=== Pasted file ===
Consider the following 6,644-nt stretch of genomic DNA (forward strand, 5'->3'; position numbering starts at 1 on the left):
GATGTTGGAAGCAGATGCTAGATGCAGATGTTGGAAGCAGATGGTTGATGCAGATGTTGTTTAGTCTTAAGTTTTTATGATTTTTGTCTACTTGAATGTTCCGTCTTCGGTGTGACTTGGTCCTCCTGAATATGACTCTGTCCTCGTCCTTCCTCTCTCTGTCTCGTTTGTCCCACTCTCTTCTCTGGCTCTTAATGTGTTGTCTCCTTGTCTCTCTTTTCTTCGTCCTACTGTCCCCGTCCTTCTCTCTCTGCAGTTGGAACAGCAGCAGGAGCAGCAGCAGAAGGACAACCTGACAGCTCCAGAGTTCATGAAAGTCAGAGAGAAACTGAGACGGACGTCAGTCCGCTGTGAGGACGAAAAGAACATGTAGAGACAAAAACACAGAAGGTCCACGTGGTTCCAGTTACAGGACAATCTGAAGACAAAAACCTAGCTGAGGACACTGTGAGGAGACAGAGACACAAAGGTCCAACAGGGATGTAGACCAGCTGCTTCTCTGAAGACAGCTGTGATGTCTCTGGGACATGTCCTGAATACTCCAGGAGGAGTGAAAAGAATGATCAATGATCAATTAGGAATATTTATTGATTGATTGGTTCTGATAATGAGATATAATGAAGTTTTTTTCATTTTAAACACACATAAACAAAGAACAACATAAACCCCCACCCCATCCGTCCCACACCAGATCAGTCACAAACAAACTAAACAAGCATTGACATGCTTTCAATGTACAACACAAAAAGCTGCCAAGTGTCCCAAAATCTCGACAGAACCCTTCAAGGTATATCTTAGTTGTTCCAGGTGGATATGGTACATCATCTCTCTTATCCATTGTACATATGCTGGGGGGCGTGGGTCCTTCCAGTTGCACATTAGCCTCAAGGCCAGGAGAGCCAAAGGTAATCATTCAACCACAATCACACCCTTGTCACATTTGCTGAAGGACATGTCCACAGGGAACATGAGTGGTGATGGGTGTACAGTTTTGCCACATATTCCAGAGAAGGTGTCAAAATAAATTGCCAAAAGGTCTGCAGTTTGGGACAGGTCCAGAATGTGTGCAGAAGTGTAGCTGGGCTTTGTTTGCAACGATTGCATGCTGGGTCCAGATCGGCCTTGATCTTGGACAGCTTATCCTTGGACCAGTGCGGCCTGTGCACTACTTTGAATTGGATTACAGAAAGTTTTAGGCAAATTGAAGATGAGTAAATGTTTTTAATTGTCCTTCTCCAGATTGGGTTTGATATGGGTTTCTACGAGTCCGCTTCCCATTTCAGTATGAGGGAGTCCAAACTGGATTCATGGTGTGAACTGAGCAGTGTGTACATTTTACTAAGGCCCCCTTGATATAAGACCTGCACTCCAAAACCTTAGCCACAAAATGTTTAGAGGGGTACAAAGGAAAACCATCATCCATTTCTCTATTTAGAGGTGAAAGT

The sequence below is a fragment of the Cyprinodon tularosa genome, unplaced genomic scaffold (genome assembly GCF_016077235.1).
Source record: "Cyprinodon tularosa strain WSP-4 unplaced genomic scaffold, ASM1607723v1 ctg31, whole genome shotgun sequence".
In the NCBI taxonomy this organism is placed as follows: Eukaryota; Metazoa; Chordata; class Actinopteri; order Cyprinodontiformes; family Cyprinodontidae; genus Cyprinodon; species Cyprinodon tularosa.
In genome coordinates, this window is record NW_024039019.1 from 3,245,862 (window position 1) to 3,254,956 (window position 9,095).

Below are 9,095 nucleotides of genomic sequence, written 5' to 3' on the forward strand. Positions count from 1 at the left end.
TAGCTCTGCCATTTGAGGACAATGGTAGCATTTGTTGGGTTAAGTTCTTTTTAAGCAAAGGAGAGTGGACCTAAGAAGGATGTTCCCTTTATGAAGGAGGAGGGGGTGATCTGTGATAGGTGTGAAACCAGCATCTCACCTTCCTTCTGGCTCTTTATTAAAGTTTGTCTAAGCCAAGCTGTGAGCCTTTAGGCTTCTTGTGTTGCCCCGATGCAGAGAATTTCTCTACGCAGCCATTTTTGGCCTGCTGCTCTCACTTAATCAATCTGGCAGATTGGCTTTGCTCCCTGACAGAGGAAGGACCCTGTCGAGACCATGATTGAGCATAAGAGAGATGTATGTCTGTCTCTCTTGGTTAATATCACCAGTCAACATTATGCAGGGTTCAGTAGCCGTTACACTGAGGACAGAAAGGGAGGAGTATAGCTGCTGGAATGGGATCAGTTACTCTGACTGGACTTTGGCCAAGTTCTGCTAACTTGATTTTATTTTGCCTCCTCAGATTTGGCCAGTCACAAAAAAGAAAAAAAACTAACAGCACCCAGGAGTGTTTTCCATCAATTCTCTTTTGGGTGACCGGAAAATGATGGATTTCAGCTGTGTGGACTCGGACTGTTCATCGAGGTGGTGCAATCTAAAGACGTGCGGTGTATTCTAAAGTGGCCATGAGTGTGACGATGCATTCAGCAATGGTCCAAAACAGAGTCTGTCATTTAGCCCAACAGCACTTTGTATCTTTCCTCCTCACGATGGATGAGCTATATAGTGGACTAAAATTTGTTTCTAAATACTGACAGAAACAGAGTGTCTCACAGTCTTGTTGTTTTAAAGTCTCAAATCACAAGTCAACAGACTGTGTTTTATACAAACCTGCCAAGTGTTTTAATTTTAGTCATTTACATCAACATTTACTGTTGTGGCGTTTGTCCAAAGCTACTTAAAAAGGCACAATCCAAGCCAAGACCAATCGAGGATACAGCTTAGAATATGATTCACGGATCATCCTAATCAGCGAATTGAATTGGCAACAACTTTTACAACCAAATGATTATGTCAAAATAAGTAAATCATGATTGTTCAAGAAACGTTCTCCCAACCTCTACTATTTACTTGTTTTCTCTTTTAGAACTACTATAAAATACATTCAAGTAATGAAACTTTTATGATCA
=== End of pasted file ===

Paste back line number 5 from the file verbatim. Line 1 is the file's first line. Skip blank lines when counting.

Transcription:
In the NCBI taxonomy this organism is placed as follows: Eukaryota; Metazoa; Chordata; class Actinopteri; order Cyprinodontiformes; family Cyprinodontidae; genus Cyprinodon; species Cyprinodon tularosa.